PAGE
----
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Ministry of Agriculture, Food and Rural Affairs

Savory (winter)

Other Common Names Include:

White thyme, Spanish savory

Latin Name: Satureja montana

Plant Family: Lamiaceae

Close Relatives: Mint, oregano, thyme, rosemary, summer savory

Uses and Markets: Culinary (e.g. flavouring meat and bean dishes, soups and stews); Essential Oil (e.g. perfumes, food processing)

Winter savoryWinter savory beginning to flower
Production Life Cycle in Ontario


Hardiness Zone


Special Notes

Winter savory is sometimes considered inferior in flavour to summer savory, but hardier and able to withstand more cooking.

Propagation method

Most commonly by transplants from seeds, stem cuttings or root division. Plants should be divided and moved to a new field every 2 to 3 years.

Greenhouse Seeding/Propagation Dates

February to April

Field Seeding Date:


Field Transplanting Dates

April-May (division); May-June (transplants).

In-row spacing

40-60 cm

Between row spacing

80-120 cm

Optimal Soil temperature at planting



No current Ontario fertility recommendations exist. Research and recommendations from outside Ontario do not necessarily apply to Ontario growing conditions. No research has been found on the nitrogen requirements of winter savory, but excessive nitrogen should be avoided. Click here for phosphorus and potassium application guidelines and for more information on specialty crop fertility.

Soil type

Sandy or sandy loam, well-drained.

Soil pH


Special requirements for growth habit


Optimal Temperature Range


Temperature sensitivity

Freeze tolerant.

Irrigation requirements

Irrigation usually not required.

Days to harvest

For dried savory or essential oil production, a light harvest can occur just before flowering the first year, with subsequent harvests annually at the same time or year. Fresh herb can be harvested throughout the summer.

Specialized equipment:


Harvest Scheduling

Multiple harvests from the same planting (fresh herb); Single harvest annually (dried herb or essential oil).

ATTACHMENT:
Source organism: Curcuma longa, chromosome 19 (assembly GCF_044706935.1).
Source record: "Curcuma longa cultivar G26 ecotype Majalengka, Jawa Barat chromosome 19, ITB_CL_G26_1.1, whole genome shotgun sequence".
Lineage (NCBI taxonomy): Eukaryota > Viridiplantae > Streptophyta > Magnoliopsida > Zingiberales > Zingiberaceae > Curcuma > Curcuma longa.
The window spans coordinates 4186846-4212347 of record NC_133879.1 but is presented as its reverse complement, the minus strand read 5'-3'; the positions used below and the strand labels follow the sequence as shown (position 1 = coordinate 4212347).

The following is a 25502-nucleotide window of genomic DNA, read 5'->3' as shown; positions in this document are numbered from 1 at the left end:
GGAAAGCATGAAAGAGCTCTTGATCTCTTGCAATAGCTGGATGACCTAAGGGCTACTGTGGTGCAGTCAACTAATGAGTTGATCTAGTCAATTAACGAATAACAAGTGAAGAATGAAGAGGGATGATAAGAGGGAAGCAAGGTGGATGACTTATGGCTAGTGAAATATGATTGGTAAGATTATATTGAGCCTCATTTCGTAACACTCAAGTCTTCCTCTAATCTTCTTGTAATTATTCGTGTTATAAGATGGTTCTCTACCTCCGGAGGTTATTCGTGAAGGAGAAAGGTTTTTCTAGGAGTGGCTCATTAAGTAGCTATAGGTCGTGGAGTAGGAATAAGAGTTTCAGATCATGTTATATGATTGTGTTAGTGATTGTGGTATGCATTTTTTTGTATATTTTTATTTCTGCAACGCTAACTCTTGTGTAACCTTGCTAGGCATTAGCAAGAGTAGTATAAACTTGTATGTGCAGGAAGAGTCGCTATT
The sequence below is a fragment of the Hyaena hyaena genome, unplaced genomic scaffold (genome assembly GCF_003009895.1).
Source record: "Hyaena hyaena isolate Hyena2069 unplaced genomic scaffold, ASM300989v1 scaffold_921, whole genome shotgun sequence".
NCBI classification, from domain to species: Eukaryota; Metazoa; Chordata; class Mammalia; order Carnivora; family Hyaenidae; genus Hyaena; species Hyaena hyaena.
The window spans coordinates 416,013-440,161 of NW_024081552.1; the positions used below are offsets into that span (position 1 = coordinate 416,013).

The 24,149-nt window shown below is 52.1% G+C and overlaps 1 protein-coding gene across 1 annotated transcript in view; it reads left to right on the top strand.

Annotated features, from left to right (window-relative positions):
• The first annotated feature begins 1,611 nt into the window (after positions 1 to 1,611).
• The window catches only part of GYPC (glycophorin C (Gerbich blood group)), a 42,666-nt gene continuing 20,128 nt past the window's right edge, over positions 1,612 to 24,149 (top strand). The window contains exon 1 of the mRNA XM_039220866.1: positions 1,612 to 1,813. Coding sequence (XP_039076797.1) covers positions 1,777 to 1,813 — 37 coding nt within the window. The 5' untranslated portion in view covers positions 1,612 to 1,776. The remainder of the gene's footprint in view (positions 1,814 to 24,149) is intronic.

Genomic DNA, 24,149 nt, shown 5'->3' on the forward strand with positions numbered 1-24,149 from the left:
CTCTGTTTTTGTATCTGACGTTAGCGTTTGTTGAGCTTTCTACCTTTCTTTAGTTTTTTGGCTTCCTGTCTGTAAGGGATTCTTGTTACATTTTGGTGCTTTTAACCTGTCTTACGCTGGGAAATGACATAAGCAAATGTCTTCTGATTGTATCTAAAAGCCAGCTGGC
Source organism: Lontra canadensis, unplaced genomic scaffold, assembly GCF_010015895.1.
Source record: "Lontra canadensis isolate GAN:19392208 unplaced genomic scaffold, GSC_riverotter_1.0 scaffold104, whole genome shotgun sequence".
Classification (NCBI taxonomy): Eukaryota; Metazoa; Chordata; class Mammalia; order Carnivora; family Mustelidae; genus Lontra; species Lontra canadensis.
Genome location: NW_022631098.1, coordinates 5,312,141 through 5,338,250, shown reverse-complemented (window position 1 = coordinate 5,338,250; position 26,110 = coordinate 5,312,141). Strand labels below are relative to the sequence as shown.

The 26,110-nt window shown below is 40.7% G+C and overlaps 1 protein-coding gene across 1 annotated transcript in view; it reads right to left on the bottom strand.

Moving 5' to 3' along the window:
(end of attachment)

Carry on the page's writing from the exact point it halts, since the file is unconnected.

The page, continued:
Hand harvest or machine harvest

Hand harvest (fresh herb); machine harvest (modified forage harvester – dried herb and essential oil).

Quality parameters/grades

No established grades; Quality is determined by the market.

Additional Harvest Notes

Optimal quality occurs at or just before flowering, but savory for fresh use can be harvested at any time of year. For fresh use, harvest during cooler parts of the day to reduce moisture loss and cooling costs. Remove field heat as soon as possible after harvest.

Post harvest
Special handling/


Storage Conditions

Relative humidity (RH): >95% (fresh herb)

Temperature: 0°C (fresh herb)

Duration: 2-3 weeks (fresh herb)

Specific pests observed on this crop in Ontario (observations based on limited experience with this crop)

Insects and Invertebrates: Four-lined plant bug, leafhoppers, leaf rollers, spittle bugs

Diseases: None

Other Potential Pests:The following pests have not been observed on this crop in Ontario. However, they are either significant concerns for closely related plants in Ontario, or are reported on this crop in other production areas. This is not a comprehensive list of all potential pests. Not all of these pests will necessarily survive Ontario’s climate, but could potentially survive in a protected environment (e.g. greenhouse, storage facility).

Insects and Invertebrates: Spider mites, aphids

Diseases: None

*Indicates pests commonly mentioned as causing significant damage or economic loss to this crop in other regions. 


To date the following pests have been the most significant in Ontario: four-lined plant bug. This crop is in Crop Group 19: Herb and Spice Crop Group and subgroup 19A: Herb Subgroup. This crop group is being revised and may change in the near future. For more information on Crop Groups, refer to the Pest section.  Always refer to product labels, and follow all directions specified on the label, before applying any pest control product.  For more information, consult an OMAFRA specialist. For pest control products registered on this crop refer to OMAFRA Publication 838.

Four-lined plant bug damage to winter savoryA leaf roller at the tip of a winter savory branchWhite speckling damage caused by leafhoppers on winter savoryA spittle bug on winter savorySpittle bugs are the nymphs of froghoppers
Additional Notes


Ontario Research Projects Used to Create This Profile
  1. McKeown, A.W., C.J. Bakker and J. Schooley. 1998-2002. Herb Demonstration Garden, University of Guelph Simcoe Research Station, unpublished.
  2. Westerveld, S., Elford, E., Filotas, M. and J. Todd. 2010-present. OMAFRA herb demonstration garden. OMAFRA Simcoe Resource Centre, unpublished.
  1. McVicar, J. 1997. Jekka’s complete herb book. Raincoast Books, Vancouver.
  2. Small, E. 2006. Culinary herbs, 2nd Edition. NRC Research Press, Ottawa.